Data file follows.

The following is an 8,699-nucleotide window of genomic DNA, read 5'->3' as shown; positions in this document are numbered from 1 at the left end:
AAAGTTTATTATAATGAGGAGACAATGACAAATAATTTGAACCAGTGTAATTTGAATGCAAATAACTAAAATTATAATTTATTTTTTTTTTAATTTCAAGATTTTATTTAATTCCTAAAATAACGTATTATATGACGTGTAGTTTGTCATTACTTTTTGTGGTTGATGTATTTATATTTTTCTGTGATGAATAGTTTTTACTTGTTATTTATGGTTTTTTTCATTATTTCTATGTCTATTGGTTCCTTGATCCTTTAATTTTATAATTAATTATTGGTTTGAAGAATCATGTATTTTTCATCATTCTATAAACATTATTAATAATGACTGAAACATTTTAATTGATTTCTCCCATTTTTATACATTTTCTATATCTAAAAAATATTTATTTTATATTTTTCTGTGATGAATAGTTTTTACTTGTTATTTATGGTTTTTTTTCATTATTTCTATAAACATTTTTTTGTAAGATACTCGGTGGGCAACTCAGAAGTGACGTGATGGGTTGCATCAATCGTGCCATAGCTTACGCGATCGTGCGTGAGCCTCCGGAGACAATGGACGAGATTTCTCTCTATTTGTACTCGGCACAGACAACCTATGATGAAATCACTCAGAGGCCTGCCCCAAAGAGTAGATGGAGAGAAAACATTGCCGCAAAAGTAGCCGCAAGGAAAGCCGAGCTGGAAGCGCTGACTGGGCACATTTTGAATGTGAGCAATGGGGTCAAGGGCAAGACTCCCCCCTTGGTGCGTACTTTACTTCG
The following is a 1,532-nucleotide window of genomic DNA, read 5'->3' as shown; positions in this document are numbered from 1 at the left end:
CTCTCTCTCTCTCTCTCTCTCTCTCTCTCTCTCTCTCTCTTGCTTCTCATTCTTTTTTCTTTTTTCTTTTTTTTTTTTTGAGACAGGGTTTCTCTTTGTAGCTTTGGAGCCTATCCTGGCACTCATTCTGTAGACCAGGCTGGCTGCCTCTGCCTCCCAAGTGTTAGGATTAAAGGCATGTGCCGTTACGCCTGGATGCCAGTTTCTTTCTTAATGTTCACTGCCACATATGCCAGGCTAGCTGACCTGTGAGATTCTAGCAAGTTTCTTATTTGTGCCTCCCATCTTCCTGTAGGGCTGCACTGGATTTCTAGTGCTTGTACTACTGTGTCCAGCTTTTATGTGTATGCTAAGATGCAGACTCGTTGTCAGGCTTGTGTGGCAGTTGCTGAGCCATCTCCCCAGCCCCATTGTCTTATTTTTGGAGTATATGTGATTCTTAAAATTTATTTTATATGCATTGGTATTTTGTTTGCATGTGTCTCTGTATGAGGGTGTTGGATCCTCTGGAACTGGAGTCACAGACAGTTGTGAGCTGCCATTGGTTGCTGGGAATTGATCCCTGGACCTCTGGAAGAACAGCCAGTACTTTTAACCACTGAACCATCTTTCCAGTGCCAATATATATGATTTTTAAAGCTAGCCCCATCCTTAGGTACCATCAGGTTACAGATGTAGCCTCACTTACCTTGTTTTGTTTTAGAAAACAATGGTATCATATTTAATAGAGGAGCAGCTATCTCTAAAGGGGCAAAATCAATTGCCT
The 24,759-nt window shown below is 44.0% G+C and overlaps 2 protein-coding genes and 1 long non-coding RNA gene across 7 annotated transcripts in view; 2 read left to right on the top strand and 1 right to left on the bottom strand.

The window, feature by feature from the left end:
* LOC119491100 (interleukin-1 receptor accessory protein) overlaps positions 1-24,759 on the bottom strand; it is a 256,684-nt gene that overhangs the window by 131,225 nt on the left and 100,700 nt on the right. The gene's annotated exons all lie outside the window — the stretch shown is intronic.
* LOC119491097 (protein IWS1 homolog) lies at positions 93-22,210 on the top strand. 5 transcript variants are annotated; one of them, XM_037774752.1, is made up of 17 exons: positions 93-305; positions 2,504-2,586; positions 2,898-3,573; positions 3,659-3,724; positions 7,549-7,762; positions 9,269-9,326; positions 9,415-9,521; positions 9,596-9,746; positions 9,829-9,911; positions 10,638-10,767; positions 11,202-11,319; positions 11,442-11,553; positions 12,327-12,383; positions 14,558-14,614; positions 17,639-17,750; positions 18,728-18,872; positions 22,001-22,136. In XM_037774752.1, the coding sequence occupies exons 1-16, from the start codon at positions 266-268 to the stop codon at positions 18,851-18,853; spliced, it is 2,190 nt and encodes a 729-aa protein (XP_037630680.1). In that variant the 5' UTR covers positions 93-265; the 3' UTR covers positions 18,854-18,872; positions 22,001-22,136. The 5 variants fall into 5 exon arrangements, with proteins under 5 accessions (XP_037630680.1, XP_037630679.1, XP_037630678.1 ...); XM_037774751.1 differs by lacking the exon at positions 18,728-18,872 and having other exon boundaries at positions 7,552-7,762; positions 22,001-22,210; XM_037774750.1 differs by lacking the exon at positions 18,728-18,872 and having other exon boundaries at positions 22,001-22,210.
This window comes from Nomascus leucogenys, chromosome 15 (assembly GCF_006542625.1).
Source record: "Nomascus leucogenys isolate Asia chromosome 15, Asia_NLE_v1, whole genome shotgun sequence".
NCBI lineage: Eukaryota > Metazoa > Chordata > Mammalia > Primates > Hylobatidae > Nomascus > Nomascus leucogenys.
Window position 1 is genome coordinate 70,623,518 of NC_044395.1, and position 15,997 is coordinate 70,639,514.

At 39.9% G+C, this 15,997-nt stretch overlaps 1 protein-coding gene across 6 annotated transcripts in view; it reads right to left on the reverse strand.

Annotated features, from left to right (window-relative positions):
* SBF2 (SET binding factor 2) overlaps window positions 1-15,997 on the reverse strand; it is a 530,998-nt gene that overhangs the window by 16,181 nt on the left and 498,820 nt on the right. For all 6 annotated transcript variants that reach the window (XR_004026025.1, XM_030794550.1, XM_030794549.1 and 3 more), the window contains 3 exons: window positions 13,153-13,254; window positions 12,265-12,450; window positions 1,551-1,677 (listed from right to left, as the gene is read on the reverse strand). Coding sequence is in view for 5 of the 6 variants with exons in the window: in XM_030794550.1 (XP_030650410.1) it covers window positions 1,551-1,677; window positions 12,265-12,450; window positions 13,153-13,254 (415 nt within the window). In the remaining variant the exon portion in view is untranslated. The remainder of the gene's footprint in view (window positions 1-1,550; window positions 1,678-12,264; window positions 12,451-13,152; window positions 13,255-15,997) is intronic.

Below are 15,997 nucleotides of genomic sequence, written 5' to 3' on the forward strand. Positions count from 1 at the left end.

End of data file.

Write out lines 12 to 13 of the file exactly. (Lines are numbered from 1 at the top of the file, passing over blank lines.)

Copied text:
Window position 1 is genome coordinate 70,623,518 of NC_044395.1, and position 15,997 is coordinate 70,639,514.

At 39.9% G+C, this 15,997-nt stretch overlaps 1 protein-coding gene across 6 annotated transcripts in view; it reads right to left on the reverse strand.